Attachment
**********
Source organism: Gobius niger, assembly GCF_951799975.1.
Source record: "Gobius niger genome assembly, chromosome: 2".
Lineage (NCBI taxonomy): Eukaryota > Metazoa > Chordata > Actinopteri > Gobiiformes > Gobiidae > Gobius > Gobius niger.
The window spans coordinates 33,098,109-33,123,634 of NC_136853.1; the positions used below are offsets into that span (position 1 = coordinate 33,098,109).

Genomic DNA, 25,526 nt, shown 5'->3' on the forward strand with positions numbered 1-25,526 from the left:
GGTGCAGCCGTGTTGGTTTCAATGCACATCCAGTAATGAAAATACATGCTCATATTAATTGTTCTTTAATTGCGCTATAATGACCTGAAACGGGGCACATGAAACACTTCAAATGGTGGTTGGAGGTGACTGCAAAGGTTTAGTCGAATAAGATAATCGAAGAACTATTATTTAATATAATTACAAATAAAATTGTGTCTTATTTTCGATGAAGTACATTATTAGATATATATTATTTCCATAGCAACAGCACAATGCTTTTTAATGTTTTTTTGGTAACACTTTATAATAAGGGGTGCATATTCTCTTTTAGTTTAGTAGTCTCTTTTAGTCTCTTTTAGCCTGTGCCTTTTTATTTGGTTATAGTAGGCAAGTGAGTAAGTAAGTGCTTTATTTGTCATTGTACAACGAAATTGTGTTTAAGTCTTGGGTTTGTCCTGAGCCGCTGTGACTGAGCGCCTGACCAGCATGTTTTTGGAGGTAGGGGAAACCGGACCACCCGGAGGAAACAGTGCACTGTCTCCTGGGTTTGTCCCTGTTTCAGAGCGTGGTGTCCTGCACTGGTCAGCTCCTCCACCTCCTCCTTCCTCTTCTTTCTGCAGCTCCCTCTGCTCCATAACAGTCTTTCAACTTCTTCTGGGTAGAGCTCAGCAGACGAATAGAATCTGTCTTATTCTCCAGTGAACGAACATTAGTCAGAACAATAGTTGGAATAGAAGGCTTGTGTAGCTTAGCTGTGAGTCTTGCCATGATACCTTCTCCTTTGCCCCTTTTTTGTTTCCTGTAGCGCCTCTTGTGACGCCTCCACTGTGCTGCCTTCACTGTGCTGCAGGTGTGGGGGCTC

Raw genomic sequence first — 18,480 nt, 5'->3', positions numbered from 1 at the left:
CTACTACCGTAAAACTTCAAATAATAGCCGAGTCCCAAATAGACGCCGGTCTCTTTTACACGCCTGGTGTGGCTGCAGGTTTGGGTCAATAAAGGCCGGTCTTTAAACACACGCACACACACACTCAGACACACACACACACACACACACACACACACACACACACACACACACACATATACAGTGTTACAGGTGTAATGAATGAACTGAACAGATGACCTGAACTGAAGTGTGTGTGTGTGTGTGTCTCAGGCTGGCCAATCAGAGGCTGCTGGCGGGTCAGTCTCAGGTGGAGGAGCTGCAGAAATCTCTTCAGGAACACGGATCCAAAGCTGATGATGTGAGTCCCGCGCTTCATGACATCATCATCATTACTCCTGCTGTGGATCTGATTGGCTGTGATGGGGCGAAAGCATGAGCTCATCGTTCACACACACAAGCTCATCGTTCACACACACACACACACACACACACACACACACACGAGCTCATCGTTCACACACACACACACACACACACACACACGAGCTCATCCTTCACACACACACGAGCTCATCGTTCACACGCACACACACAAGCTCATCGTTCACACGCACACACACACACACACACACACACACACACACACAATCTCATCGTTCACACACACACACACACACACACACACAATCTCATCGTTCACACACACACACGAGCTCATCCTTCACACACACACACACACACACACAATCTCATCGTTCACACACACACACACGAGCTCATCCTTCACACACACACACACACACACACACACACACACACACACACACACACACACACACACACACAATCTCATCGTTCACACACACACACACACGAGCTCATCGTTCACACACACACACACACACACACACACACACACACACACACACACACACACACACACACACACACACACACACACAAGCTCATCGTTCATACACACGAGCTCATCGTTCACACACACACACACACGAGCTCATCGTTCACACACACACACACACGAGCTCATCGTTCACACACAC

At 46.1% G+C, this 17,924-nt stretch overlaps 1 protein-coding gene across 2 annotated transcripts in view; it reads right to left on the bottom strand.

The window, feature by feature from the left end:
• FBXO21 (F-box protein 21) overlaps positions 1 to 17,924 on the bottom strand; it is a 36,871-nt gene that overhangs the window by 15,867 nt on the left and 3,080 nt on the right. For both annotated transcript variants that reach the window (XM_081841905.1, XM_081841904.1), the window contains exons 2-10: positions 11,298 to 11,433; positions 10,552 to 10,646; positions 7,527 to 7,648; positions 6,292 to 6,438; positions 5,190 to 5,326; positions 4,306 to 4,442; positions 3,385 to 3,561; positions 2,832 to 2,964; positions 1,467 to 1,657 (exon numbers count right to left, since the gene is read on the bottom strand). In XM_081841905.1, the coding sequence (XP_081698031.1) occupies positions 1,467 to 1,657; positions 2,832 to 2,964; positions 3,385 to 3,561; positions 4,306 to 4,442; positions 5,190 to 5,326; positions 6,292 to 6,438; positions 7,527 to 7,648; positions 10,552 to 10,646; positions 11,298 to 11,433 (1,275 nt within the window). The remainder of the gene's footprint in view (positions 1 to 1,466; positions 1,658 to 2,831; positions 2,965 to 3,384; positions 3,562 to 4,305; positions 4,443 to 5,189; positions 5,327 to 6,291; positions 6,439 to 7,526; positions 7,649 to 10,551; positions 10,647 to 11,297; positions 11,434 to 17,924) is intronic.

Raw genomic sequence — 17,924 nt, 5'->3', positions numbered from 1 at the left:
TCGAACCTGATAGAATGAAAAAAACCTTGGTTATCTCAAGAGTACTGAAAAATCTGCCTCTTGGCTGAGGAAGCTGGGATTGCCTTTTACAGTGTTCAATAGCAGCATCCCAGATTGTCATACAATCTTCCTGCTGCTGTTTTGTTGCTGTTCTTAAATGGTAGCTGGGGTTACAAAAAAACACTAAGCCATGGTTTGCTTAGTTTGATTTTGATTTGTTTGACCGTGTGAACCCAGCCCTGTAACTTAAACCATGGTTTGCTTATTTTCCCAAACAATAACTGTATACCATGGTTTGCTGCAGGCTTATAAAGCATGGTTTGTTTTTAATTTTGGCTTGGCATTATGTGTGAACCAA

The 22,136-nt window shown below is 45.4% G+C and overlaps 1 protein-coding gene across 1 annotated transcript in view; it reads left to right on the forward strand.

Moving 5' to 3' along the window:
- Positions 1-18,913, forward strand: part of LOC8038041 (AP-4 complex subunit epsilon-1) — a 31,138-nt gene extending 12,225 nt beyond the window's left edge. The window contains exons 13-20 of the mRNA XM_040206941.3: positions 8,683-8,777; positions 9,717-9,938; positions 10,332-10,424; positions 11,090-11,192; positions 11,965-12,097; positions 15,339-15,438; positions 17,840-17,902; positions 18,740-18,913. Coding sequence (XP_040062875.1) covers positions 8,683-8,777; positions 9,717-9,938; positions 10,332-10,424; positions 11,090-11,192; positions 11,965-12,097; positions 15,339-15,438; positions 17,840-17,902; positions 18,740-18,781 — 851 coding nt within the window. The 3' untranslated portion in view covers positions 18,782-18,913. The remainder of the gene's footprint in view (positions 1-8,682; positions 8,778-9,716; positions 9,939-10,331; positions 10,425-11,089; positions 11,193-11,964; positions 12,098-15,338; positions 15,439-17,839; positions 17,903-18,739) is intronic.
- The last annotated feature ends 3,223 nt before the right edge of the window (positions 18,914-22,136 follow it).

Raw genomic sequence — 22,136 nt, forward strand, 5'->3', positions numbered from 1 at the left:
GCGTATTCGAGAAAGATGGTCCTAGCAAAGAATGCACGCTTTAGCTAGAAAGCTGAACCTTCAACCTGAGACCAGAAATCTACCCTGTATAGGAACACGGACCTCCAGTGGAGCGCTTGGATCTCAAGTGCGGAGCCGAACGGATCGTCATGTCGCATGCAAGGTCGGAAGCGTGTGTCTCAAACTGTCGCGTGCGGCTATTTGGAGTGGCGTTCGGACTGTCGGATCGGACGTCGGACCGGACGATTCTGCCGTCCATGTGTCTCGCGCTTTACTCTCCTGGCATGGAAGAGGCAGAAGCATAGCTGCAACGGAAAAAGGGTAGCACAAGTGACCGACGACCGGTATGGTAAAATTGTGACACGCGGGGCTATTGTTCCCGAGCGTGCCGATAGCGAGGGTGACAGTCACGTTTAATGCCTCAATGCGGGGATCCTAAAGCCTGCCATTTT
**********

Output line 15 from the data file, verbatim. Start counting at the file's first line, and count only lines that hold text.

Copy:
Moving 5' to 3' along the window: